(AFP) – May 1, 2008
HALIFAX, Canada (AFP) — John Tripp didn't have to think twice when asked if he would like to play in Europe during the National Hockey League's lock out season.
Tripp, who turns 31 on Sunday, says the move not only advanced his hockey career but provided him with a comfortable living and opened doors he never thought possible.
"It was the best decision," said the former Los Angeles Kings forward on Thursday. "I prolonged my career and I get to play on the national team and possibly the Olympics at the same time."
Tripp holds dual German and Canadian citizenship. He is in Halifax for the IIHF World Hockey Championships as a member of the German national team.
He loves his new life in Europe, and says the money isn't bad either.
"We play less games and I get an apartment and a car," said Tripp, who plays for the Hamburg Freezers. "The money is comparable to the American Hockey League so it would have been tough to turn down."
Like Tripp, Jason Holland couldn't at first imagine anything positive coming out of the National Hockey League's lock out. He is now looking at staying in Europe long term.
The NHL locked out its players for one season in 2004-05, leaving many with Europe as their only playing option.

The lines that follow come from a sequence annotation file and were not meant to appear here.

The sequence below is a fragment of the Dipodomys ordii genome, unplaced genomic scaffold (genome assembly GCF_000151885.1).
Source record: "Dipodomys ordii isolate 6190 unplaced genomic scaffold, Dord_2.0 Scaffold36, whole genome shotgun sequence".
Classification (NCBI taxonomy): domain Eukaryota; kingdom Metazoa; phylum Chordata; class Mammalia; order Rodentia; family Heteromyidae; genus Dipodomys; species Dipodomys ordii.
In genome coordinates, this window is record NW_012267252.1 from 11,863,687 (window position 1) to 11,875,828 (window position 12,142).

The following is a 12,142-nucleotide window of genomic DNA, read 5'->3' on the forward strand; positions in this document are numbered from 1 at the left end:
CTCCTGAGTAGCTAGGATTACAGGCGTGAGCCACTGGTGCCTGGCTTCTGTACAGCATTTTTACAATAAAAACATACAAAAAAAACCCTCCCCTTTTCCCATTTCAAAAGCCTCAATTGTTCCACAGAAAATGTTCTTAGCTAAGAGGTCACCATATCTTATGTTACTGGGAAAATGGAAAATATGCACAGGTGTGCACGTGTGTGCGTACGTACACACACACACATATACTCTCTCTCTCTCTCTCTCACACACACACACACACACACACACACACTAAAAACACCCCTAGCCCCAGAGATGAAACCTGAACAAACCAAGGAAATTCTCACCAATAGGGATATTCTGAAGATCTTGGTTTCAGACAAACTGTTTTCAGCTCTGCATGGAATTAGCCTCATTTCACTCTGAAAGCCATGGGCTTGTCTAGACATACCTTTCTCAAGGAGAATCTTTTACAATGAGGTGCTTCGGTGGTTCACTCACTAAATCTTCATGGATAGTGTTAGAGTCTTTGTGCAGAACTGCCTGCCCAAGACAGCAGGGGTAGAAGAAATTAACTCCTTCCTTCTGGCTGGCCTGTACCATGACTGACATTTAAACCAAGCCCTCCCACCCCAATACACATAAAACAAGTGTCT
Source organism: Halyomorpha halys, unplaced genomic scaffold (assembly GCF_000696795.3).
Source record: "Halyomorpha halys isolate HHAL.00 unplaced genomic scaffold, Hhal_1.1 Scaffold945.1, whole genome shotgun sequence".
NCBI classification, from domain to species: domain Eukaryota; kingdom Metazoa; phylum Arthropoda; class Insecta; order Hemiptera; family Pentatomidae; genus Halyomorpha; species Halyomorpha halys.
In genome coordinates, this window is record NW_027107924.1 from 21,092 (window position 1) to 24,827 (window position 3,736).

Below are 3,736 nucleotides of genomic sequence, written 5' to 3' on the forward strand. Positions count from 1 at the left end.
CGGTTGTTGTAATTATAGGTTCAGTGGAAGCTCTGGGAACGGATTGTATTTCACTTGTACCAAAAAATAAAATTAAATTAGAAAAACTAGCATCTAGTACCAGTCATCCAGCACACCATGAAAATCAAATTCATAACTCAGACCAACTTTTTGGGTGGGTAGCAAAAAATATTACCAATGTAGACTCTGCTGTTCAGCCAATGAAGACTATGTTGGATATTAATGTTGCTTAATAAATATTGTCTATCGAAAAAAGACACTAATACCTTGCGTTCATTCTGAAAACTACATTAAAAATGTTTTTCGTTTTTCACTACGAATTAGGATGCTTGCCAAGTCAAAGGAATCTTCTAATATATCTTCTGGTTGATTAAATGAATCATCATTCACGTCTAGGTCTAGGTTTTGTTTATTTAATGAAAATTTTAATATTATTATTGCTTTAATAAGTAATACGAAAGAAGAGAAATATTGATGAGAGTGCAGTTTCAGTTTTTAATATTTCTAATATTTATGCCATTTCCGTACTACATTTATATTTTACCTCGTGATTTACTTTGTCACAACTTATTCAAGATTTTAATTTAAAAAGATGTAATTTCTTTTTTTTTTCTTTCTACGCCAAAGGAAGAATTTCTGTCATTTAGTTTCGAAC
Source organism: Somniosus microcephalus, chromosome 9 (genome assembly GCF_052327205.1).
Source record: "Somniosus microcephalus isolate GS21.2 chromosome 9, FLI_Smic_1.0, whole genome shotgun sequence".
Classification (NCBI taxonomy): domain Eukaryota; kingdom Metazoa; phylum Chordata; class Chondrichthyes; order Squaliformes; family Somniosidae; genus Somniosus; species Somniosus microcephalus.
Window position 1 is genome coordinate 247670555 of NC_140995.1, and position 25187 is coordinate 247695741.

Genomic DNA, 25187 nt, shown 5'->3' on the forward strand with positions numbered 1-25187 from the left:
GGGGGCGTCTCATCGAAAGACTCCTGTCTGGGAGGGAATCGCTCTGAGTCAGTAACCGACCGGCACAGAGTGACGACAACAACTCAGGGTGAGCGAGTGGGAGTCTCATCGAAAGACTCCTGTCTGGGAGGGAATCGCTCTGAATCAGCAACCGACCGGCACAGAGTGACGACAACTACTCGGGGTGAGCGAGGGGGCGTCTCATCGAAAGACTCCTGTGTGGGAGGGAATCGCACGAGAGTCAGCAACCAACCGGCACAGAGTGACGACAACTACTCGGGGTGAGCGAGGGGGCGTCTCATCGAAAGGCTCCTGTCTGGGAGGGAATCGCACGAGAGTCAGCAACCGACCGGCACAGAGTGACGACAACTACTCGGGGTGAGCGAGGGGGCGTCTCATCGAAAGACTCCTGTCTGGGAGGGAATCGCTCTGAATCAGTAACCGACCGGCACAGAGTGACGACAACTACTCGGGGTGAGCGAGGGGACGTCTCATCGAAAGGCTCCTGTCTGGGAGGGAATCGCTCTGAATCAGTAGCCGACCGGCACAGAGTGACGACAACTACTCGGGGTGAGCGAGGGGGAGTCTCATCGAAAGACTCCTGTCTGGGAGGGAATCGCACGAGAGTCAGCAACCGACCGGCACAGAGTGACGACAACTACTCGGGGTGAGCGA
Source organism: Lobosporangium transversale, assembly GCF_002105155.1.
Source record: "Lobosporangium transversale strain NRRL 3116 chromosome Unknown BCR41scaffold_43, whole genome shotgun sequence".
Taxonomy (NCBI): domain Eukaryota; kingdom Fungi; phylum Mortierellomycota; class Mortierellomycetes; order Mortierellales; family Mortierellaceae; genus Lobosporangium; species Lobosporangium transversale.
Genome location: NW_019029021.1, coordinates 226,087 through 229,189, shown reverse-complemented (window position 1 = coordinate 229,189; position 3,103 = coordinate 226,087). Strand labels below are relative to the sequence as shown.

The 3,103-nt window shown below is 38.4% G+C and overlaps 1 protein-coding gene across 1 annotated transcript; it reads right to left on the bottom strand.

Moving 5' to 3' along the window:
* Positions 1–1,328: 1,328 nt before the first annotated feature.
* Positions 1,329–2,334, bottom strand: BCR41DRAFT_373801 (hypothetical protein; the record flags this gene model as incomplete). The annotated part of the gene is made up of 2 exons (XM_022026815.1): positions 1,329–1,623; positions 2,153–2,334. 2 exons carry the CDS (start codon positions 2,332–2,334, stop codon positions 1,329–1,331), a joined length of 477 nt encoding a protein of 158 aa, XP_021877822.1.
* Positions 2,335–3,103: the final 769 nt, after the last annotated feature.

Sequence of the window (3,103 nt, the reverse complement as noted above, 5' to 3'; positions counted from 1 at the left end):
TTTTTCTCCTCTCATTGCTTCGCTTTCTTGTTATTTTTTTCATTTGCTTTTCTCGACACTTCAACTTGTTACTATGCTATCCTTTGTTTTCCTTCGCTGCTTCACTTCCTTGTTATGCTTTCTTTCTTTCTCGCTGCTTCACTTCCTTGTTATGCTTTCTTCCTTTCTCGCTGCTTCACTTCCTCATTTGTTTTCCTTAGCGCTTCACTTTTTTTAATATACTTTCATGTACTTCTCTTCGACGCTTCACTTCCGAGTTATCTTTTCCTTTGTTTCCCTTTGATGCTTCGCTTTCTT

"I was at a crossroads. I was up and down," said Holland, who was a teammate of Tripp's on the Kings and now plays with him on the German national team.
"After the lock out I floated my name around but the only interest I got from the NHL was a two-way contract. I knew going over to Europe would be a good move.
"It is a chance to play at a high level of hockey. It is exciting to play when you are challenged at every level."
Joining Tripp and Holland on Germany for the Worlds is another former King, and dual citizen, Chris Schmidt.
Tripp said he knew at the time it was the right move to head to Europe. He wanted more stability in his life and didn't enjoy going back and forth between Los Angeles and their farm team in Manchester.
"If I got a full commitment from an NHL team I would have stayed but I was up and down all the time," Tripp said.
Holland, who plays for ERC Ingolstadt, wants to make the most of the Worlds and simply enjoy it for what it is.
"I am not approaching this as a chance to get noticed again," Holland said. "I just want to enjoy playing hockey and make a living at the same time.
"The German league is a good league. We only play 55 games and I am making Euros. All my expenses are paid for. I just have to pay for my gas and food."
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